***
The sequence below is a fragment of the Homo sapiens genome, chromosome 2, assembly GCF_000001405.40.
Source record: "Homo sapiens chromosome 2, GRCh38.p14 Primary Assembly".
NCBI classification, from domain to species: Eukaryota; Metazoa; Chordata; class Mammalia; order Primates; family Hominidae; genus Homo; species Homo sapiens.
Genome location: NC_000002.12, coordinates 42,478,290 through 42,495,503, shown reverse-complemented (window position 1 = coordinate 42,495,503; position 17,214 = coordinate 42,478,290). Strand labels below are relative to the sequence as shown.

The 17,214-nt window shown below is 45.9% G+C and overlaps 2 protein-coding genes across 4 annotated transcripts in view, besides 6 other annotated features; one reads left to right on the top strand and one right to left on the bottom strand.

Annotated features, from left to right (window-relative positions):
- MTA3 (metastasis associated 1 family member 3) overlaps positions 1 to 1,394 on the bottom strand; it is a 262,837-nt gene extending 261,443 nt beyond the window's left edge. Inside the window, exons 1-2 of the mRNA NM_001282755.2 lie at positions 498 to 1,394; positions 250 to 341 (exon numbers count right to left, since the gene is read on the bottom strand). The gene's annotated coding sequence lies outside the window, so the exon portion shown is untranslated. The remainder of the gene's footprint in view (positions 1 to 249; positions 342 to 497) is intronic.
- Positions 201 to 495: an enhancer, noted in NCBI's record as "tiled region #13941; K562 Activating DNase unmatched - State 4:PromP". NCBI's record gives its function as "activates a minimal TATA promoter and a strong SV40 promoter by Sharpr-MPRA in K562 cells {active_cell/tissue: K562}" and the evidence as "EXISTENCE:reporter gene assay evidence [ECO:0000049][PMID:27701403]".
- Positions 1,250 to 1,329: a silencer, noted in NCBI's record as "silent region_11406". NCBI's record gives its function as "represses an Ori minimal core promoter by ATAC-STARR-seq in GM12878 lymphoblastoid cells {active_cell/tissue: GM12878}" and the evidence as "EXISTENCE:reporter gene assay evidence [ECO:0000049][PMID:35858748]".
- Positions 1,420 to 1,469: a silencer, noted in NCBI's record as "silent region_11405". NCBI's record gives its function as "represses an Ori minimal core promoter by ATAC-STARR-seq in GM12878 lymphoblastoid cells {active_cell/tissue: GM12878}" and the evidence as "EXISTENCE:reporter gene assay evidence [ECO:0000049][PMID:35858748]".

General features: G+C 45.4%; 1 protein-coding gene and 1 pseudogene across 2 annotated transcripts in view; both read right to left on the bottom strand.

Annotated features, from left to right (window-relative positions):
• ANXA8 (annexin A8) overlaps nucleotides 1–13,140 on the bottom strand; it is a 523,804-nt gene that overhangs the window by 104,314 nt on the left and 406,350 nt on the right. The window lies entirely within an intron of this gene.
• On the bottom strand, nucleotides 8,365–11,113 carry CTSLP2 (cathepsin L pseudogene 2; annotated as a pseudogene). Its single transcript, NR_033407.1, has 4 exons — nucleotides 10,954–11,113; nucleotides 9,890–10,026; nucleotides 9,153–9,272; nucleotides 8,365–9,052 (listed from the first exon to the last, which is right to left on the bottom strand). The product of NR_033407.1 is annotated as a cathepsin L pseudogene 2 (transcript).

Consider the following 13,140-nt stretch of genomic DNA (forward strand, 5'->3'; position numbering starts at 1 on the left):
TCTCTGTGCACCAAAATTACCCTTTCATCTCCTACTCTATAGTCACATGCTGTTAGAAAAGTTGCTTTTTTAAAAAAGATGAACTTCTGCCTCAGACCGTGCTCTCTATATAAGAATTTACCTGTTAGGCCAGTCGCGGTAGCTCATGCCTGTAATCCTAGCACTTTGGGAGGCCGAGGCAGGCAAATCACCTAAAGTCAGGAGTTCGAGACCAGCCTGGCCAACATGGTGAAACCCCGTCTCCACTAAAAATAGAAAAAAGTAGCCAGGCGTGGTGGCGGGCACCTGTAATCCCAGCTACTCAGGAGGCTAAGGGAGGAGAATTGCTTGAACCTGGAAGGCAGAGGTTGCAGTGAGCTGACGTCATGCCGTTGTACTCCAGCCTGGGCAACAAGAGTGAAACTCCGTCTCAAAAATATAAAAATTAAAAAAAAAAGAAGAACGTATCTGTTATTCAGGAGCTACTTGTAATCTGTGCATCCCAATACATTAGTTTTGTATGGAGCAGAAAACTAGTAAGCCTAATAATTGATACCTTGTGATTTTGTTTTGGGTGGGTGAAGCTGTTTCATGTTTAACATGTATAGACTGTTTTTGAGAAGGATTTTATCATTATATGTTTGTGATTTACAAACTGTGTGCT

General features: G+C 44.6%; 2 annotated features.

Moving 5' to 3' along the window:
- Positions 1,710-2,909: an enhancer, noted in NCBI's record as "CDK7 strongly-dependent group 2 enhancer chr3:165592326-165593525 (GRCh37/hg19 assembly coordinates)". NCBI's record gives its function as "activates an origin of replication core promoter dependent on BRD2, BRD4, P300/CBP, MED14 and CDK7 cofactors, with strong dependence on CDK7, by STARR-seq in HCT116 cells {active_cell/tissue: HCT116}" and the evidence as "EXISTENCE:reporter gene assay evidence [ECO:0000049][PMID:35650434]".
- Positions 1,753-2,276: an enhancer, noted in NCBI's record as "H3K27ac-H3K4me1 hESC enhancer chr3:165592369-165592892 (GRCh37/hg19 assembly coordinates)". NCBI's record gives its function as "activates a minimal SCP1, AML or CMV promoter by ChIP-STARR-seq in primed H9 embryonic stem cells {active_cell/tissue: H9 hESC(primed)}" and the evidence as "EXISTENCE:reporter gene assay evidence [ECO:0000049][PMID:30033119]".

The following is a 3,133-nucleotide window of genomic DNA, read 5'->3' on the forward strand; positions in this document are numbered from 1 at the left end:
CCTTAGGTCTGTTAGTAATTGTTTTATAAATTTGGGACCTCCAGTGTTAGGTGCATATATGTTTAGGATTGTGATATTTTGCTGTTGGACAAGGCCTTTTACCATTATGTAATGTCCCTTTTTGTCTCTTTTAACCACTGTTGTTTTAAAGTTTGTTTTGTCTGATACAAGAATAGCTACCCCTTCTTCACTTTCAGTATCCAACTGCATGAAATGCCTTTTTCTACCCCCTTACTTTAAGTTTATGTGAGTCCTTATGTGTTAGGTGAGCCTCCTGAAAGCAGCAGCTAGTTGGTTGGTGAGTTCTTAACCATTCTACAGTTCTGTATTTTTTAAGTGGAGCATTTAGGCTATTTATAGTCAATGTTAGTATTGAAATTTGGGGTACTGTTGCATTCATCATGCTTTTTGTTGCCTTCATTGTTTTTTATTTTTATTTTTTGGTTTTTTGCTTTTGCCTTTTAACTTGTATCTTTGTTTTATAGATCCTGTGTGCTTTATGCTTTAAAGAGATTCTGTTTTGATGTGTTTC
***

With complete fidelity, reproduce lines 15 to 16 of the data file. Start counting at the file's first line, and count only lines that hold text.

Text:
Consider the following 13,140-nt stretch of genomic DNA (forward strand, 5'->3'; position numbering starts at 1 on the left):
TCTCTGTGCACCAAAATTACCCTTTCATCTCCTACTCTATAGTCACATGCTGTTAGAAAAGTTGCTTTTTTAAAAAAGATGAACTTCTGCCTCAGACCGTGCTCTCTATATAAGAATTTACCTGTTAGGCCAGTCGCGGTAGCTCATGCCTGTAATCCTAGCACTTTGGGAGGCCGAGGCAGGCAAATCACCTAAAGTCAGGAGTTCGAGACCAGCCTGGCCAACATGGTGAAACCCCGTCTCCACTAAAAATAGAAAAAAGTAGCCAGGCGTGGTGGCGGGCACCTGTAATCCCAGCTACTCAGGAGGCTAAGGGAGGAGAATTGCTTGAACCTGGAAGGCAGAGGTTGCAGTGAGCTGACGTCATGCCGTTGTACTCCAGCCTGGGCAACAAGAGTGAAACTCCGTCTCAAAAATATAAAAATTAAAAAAAAAAGAAGAACGTATCTGTTATTCAGGAGCTACTTGTAATCTGTGCATCCCAATACATTAGTTTTGTATGGAGCAGAAAACTAGTAAGCCTAATAATTGATACCTTGTGATTTTGTTTTGGGTGGGTGAAGCTGTTTCATGTTTAACATGTATAGACTGTTTTTGAGAAGGATTTTATCATTATATGTTTGTGATTTACAAACTGTGTGCT